In a dramatic course change, Obama breaks tradition and blasts Trump: Analysis

The ex-president broke with tradition and took to the stump to castigate Trump.

It has long been a tradition of ex-presidents, following the example of George Washington, to leave office for a quiet retirement in the background of public life.

“The point Washington made,” Obama said, speaking from a stage in rural Illinois, “is that it’s essential to American democracy that in a government of and by and for the people, there should be no permanent ruling class.”

Indeed, days before he left office in 2016, Obama told reporters, “I want to be quiet a little bit and not hear myself talk so darn much. “

But today, the former president made clear the consequences of being quiet –- of polite presidential deference -- have become too “dire.”

“I'm here today because this is one of those pivotal moments when every one of us as citizens of the United States need to determine just who it is that we are,” Obama said.

For months, the 44th president has been a model of patience and restraint under a barrage of criticism and attacks –- sometimes personal and unfounded -– launched by the man who succeeded him. Aides close to Obama have said he has bit his lip, wanting to avoid an ugly tit-for-tat and to stay above the fray.

Now, as 2018 midterm campaign season gets underway, it’s likely a very public Trump-versus-Obama showdown becomes a defining storyline of the year.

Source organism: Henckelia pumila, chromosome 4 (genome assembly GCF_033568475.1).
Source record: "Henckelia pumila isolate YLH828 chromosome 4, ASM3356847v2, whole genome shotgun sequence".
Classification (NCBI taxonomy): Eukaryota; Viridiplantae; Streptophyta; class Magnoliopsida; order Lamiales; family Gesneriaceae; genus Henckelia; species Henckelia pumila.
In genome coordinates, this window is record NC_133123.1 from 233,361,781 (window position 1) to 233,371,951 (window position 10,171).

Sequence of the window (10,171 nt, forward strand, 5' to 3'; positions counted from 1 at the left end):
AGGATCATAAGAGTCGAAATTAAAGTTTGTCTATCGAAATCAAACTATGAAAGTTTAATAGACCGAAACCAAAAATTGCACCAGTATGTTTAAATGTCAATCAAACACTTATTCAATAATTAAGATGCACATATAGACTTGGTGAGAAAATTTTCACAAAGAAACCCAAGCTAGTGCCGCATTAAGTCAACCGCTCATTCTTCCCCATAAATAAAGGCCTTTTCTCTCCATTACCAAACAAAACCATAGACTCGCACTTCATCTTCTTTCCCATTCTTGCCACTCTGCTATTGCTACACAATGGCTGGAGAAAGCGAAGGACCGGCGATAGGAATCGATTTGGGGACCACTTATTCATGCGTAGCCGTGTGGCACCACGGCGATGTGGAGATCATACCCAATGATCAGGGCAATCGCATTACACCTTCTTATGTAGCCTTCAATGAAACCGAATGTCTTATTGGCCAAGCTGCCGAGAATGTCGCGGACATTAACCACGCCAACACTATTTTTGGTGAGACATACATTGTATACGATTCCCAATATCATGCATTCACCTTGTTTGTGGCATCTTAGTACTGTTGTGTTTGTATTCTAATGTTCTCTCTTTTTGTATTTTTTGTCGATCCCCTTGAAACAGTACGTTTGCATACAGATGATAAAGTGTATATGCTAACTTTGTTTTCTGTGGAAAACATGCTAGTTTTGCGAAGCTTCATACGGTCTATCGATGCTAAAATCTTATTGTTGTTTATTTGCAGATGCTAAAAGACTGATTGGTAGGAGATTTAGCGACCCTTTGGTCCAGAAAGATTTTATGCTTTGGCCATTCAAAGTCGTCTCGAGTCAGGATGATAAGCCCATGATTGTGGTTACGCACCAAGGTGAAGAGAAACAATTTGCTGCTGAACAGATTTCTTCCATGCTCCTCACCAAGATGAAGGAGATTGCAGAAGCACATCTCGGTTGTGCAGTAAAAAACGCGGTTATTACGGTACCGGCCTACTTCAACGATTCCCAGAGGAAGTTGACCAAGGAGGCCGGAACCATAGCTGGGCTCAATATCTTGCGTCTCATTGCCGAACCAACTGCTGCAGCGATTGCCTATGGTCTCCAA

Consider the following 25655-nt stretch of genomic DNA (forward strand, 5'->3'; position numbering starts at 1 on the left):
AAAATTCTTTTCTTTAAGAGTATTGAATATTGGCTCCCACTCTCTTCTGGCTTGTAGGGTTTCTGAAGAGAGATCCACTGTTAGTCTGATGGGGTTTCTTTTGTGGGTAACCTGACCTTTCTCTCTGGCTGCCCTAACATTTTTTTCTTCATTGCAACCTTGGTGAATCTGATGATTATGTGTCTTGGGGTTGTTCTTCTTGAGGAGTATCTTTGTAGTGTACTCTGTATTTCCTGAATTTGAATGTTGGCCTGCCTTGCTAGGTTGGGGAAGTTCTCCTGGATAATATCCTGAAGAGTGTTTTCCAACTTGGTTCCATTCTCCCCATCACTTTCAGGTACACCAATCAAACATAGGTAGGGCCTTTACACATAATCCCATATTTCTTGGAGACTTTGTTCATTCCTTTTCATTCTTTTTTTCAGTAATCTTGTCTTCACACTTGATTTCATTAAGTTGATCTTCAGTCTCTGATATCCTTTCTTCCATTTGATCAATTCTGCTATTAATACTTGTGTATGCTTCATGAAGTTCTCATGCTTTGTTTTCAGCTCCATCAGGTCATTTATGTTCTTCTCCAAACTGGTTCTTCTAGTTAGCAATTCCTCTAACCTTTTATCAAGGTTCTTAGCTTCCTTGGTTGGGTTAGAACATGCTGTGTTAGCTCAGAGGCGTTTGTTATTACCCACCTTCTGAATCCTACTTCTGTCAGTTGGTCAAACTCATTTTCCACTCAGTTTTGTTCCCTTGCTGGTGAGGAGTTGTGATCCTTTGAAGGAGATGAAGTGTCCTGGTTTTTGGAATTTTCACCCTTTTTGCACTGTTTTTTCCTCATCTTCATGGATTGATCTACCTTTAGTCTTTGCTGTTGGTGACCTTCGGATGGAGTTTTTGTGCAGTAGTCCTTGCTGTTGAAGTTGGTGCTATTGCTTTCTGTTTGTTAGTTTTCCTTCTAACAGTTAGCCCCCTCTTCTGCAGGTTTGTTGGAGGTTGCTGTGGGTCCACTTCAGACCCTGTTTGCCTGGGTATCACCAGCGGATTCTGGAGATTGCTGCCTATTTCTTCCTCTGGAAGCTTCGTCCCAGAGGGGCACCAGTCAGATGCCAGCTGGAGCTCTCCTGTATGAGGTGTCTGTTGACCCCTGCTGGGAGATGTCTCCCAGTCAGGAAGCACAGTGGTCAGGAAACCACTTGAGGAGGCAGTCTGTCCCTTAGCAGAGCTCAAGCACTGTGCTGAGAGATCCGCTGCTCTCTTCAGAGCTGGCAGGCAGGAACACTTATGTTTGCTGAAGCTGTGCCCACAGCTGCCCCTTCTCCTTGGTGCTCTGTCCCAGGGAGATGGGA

"Demagogues promise simple fixes for big problems," Obama said, swiping at Trump. "They promise to clean up corruption then plunder away."

For the first time in a public speech leaving office, Obama publicly said the words, “Donald Trump” -– twice, though he made no mention of his title as the nation's president.

And Obama went on from there, calling Trump out over “cozying up to Putin,” for not standing up to “Nazi sympathizers,” for attacking the press, for directing his own Justice Department to show political deference, and for costing us “honesty and decency and lawfulness in our government.”

In many ways, Obama spoke beyond Trump -- calling him the "symptom not the cause" of a broader crisis in American democracy – indicting the Republican Party for what he described as timidity in failing to reject the politics of conspiracy theories and resentments.

"It's not conservative," Obama said. "It isn't normal. It's radical."

Donald Trump seemed to respond to it all with a shrug. On the stump in North Dakota, the 45th president mocked his predecessor’s speech.

“I watched it, but I fell asleep," Trump claimed. "I found he's very good. Very good for sleeping.”

By that measure, Trump could be in store for a lot of “good sleep” this fall.

Obama plans to hit the campaign trail for Democratic candidates in competitive races all across the country through October, appearing first in California on Saturday and Ohio next week.

“If you don't like what's going on right now, and you shouldn't -- do not -- complain,” Obama said. “Don't lose yourself in ironic detachment. Don't put your head in the sand. Vote.”